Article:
Buy it on Amazon

What's your favorite nonfiction book?


  1. So many of these sound so fascinating! Definitely adding The Unthinkable to my TBR.

  2. I've only read My Friend Dahmer but it was fascinating!

    Lauren @ www.shootingstarsmag.net

  3. What a unique and cool list! I hadn't heard of many of these.

  4. I want to read My Friend Dahmer. It's on my TBR. A lot of these look interesting, but the content is heavy so I'd have to be in the right mood to check them out.

  5. Some very interesting looking books here!
    My TTT: https://jjbookblog.wordpress.com/2022/11/01/top-ten-tuesday-392/

  6. I totally agree, Aj: "the best books are always a bit dark," whether nonfiction or fiction.
    Mary @ Notes in the Margin

  7. Wow they sound interesting. I struggle with non fiction, but try it every so often 🤣

    Have a great week!

    Emily @ Budget Tales Book Blog
    My post:

  8. Such an interesting list!

    Pam @ Read! Bake! Create!

  9. These all look interesting. Mary Roach is good at delving into dark subjects. My favorite (Dark) non-fiction is probably Erik Larson's "The Devil and the White City" about the 1893 Chicago World's Fair and one of the first serial killers

  10. Oooo I want to read ALL these books! Adding them all to my TBR.

  11. Whoa these are pretty dark! Like you said. Maybe I need an adventure survival story. That I could probably handle. Have you ever read the WWII book We Die Alone? that's an epic escape if you need one.

  12. I like this topic. I'm going to book mark this post so I can come back to this for reference.

  13. I agree with Wendy - this is a great topic and I love that you added the "why you should read this" - that clearly explains the value you see in the book. And honestly, they all sound fascinating. I'm also bookmarking because I want to read them - but I'll have to space all that darkness out. :)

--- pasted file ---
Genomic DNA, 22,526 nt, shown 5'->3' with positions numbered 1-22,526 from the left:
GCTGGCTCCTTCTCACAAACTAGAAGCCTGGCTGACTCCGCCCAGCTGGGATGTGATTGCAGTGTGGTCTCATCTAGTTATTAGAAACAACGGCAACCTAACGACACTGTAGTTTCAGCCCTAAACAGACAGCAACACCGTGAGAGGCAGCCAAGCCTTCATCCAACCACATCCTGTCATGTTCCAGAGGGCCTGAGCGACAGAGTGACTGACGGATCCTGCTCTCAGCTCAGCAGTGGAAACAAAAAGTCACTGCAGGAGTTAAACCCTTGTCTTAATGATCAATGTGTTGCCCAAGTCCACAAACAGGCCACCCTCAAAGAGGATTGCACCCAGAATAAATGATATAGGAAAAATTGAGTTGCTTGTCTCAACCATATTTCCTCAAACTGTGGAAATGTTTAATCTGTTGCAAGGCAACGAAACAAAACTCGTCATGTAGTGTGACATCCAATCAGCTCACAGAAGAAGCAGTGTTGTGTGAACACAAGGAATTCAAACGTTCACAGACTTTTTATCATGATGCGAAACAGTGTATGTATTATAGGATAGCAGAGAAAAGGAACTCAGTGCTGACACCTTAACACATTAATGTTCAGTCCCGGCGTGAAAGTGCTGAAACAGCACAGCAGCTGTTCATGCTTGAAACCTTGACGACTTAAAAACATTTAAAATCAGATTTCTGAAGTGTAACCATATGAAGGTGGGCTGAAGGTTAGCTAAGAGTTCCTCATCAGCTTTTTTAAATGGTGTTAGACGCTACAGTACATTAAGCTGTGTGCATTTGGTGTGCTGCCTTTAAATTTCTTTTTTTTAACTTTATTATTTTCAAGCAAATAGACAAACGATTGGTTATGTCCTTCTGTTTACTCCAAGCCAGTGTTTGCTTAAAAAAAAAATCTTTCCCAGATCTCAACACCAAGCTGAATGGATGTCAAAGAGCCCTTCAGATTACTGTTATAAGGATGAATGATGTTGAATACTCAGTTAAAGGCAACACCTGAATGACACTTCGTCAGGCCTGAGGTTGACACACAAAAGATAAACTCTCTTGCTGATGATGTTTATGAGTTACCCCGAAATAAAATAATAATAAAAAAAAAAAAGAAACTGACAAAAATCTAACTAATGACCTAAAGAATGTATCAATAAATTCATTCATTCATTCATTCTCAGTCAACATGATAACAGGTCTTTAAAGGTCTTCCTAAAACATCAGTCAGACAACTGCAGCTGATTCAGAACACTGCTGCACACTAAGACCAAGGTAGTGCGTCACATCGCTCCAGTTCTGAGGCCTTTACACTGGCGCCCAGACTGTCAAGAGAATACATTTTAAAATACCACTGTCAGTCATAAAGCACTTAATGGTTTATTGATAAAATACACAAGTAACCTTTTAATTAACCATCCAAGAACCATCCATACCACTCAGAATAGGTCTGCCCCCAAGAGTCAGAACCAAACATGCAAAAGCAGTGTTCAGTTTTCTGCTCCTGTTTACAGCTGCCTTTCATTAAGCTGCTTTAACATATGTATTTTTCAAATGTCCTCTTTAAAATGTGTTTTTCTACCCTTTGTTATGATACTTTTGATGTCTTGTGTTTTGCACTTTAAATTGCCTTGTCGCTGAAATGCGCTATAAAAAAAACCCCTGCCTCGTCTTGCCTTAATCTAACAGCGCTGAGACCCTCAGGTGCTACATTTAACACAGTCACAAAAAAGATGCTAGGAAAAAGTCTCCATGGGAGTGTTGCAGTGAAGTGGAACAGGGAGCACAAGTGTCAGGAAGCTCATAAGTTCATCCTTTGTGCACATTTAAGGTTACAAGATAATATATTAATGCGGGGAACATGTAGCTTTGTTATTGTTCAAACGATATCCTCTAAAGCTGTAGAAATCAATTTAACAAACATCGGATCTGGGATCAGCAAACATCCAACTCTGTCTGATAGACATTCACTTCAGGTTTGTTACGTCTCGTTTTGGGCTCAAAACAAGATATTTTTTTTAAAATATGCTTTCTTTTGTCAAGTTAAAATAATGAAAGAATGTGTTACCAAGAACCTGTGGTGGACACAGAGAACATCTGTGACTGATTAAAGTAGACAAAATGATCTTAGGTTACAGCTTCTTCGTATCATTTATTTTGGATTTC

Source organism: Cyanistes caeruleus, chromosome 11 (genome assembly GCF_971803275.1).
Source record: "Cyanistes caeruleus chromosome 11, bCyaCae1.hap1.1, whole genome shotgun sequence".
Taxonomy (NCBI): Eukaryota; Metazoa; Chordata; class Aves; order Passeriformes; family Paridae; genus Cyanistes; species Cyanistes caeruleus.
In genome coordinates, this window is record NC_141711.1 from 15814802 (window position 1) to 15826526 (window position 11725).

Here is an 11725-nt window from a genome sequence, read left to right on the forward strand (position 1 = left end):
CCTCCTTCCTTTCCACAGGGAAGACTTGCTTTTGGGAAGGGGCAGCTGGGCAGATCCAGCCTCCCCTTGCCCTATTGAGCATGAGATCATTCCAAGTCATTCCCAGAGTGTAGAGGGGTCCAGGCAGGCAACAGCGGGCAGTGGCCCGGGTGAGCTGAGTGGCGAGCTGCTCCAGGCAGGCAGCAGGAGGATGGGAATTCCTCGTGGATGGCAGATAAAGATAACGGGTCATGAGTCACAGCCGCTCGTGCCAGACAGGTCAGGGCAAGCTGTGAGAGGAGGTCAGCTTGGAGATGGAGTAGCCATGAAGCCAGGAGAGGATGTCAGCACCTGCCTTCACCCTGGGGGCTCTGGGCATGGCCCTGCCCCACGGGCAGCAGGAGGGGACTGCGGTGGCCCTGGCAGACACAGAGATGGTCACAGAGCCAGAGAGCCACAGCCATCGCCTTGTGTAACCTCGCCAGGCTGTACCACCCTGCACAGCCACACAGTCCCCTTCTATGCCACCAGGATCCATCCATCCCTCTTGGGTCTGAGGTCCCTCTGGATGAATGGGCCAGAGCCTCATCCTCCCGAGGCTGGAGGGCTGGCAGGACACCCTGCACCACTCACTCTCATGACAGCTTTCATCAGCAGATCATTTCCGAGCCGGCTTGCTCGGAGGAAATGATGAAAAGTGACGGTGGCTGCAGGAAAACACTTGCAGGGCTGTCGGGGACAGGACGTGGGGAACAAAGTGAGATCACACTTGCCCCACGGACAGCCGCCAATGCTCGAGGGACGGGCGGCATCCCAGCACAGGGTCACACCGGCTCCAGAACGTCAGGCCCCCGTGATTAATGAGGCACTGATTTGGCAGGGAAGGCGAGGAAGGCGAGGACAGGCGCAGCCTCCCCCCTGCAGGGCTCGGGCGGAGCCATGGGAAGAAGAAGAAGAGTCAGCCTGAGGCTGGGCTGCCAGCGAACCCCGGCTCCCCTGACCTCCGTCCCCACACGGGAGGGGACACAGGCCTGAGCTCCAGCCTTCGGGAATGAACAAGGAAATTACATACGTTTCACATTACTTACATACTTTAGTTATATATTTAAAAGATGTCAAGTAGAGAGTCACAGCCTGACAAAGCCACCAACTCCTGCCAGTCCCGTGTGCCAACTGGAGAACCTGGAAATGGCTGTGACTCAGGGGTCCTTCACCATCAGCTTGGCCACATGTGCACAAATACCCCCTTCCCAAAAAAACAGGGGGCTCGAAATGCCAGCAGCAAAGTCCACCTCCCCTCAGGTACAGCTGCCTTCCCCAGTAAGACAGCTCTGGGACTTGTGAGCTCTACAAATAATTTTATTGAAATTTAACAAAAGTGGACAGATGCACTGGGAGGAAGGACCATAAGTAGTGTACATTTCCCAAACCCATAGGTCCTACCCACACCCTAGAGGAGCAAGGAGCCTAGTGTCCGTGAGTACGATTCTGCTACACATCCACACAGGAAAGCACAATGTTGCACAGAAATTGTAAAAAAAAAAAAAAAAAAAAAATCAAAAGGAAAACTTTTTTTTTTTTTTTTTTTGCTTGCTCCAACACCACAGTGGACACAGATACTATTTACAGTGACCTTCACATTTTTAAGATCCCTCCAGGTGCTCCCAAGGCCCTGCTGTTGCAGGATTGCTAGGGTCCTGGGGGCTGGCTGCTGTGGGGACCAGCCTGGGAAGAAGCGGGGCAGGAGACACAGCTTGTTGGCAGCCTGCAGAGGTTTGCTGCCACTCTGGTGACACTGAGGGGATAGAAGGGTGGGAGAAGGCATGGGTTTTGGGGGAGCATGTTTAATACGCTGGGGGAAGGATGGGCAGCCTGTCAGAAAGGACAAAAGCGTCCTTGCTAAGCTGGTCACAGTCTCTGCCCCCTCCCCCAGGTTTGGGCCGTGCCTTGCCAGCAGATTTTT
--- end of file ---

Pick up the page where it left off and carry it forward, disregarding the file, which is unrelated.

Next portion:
Terrie @ Bookshelf Journeys

  14. I loathe textbooks. And required reading. These two things do more to kill a love for reading than anything else I think. Thanks for sharing these with us.

  15. I have to admit I've been trying but struggling to read nonfiction, but this list has so many fascinating picks!

  16. I never thought I liked non-fiction, but then I discovered narrative non-fiction and it was like a whole new world! Now, I'm always up for interesting NF reads. I haven't read any of the ones on your list. Some of them are too dark for me, but others sound absolutely fascinating. I definitely want to read STIFF, THE BUTCHERING ART, and THE UNTHINKABLE. Thanks for the recs!

    Happy TTT (on a Wednesday)!

  17. I've only read 57 Bus and Hey Kiddo, but they were both excellent.

  18. I don't read a ton of non-fiction, though I'm trying to read more, so I should add some of these to my list! Interesting topic for a recommendation list! :)

  19. I've read Stiff (amazing!), and I see a few here I'd like to read, including The 57 Bus. Great list!!

  20. This is a great topic. I've been wanting to read Last Girl. Killers of the Flower Moon is another I'd recommend. I also loved The Johnstown Flood by David McCullough.

  21. I don't read much nonfiction, but Another Day in the Death of America sounds like a must-read. The Facebook one sounds really intriguing too.

  22. wow, definitely not the most uplifting list, lol. But they do sound essential.
    Actually, my favorite nonfiction this year was quite depressing as well!
    Digital Hell: The Inner Workings of a “Like”: https://wordsandpeace.com/2022/08/13/book-review-digital-hell-the-inner-workings-of-a-like/

  23. Great post idea! The Last Girl sounds like it would be a very interesting read